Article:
“When two H atoms meet, a molecule is not always formed. The two atoms repel each other if the spins of the two electrons are parallel. Indeed, if two H atoms collide, and if we do not know their relative spin directions, the chance is only one in four that they will attract each other and three and four that they will repel each other. This is so because there are three spin wavefunctions for the triplet state but only one for the singlet state. The existence of a repulsive interaction between two H atoms has also been found experimentally.”
— Walter Hitler (1956),  Elementary Wave Mechanics (pg. 134)
“My interest in science awoke rather early, at the age of 10 or 12 or so. I don’t think it was stimulated by a special home atmosphere or by school. My father was a professor of engineering, and so the atmosphere at home was certainly not unfavorable, but it did not particularly stimulate interest in science. I was first interested in astronomy; at the age of 12 or so I made myself a telescope from an old camera lens and the objective of an old microscope. I was very happy then that I could see the ring of Saturn and so on. Well, later at the age of 14 or 15 I became interested in practically everything scientific — mathematics, physics and chemistry, even geology. I installed a chemical laboratory in the bathroom which was perhaps not always to the pleasure of my family, and so on. My school education was mainly classic, Latin and Greek. And for this I’m very grateful, in fact. Especially, I derived a great deal of pleasure and interest from Greek — Greek philosophy, Greek poetry. Plato was my favorite philosopher, and perhaps he still is. The science, teaching in school was rather poor; my mathematics teacher was a kindly old man, but as I usually was far in advance of his lessons, I used the mathematics lessons for preparing the next Latin lesson or so, and he didn’t object. The physics teacher’s main concern was to be against Einstein and against relativity. Well, I was not on very good terms with him, or he was not with me, to put it more precisely, especially since he once discovered that I was reading a book by Einstein secretly under my desk.”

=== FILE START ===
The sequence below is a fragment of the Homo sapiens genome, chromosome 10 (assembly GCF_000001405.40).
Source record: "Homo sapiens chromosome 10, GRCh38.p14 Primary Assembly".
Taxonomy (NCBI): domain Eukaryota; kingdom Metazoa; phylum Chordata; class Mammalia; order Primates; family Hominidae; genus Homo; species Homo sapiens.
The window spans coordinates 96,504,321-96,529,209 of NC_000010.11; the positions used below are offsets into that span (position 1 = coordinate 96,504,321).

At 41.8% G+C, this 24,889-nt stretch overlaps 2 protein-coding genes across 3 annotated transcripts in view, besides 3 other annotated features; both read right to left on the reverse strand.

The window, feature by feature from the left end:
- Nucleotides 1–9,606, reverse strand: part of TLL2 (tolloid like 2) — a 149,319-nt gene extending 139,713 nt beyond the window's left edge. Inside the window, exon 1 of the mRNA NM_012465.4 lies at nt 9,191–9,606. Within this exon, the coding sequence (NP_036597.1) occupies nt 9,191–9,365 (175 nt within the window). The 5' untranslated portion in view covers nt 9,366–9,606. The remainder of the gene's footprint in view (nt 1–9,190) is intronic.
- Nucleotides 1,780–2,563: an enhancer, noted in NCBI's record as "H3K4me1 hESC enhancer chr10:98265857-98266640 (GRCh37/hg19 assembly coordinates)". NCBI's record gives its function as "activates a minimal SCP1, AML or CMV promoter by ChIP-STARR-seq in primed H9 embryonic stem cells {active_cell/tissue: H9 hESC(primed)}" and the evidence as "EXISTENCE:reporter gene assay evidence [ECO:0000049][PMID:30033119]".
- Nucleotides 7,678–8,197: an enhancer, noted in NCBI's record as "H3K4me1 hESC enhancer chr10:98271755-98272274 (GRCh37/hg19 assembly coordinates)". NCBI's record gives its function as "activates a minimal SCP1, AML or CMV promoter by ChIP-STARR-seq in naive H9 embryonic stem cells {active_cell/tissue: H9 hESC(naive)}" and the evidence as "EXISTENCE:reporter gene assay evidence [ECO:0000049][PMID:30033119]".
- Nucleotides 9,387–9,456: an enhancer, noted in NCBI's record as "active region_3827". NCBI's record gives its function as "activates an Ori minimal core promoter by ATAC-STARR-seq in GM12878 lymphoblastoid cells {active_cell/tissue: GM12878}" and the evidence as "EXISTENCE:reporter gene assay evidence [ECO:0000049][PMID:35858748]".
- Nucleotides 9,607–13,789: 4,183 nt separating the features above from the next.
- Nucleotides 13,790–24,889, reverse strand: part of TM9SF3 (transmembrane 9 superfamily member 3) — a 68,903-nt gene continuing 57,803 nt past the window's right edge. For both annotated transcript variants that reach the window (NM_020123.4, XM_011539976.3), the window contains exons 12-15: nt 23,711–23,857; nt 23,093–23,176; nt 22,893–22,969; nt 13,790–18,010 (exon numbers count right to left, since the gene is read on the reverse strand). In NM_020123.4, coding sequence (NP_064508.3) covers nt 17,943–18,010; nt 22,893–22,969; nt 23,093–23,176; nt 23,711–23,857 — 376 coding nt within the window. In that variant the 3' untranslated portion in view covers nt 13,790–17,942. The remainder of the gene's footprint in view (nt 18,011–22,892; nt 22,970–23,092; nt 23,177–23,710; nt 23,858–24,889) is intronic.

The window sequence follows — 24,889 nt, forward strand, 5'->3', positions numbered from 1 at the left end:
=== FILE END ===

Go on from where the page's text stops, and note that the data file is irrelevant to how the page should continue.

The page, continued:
— Walter Heitler (1963), “Interviewed by John Heilbron”, Mar 18 [5]
“I slept till very late in the morning, found I couldn’t do work at all, had a quick lunch, went to sleep again in the afternoon and slept until five o’clock. When I woke up...I had clearly...the picture before me of the two wave functions of two hydrogen molecules joined together with a plus and minus and with the exchange in it. So I was very excited, and I got up and thought it out. As soon as I was clear that the exchange did play a role, I called London up, and he came to me as quickly as possible. Meanwhile I had already started developing a sort of perturbation theory. We worked together then until rather late at night, and then by that time most of the paper was clear.... Well...at least it was not later than the following day that we had the formation of the hydrogen molecule in our hands, and we also knew that there was a second mode of interaction which meant repulsion between two hydrogen atoms, also new at the time—new to chemists, too.”
— Walter Heitler (1963), “Interviewed by John Heilbron”, Mar 18 [5]

End matter

References

  1. Heitler, Walter. (1936). Elementary Wave Mechanics: with Application to Quantum Chemistry (starting point, pg. 4). Oxford, 1958.
  2. Heitler, Walter and London, Fritz. (1927). “Interaction of neutral atoms and homopolar bond according to quantum mechanics” (“Wechselwirkung neutraler Atome and homoopolare Bindung nach der Quantenmechanik”), Zeitschift fur Physik, 44: 455-72.
  3. 3.0 3.1 Walter Heitler (material) – OregonState.edu.
  4. (a) Pattee, Howard H. (1967). “Physical Problems of Heredity and Evolution”, in: Sketching Theoretical Biology: Towards a Theoretical Biology, Volume Two (editor: C.H. Waddington) (contents). Publisher.
    (b) Gatlin, Lila L. (1972). Information Theory and the Living System (pg. 15). Columbia University Press.
  5. 5.0 5.1 Heilbron, John. (1963). “Interview of Walter Heitler” (Session: One), Zurich, Mar 18.

External links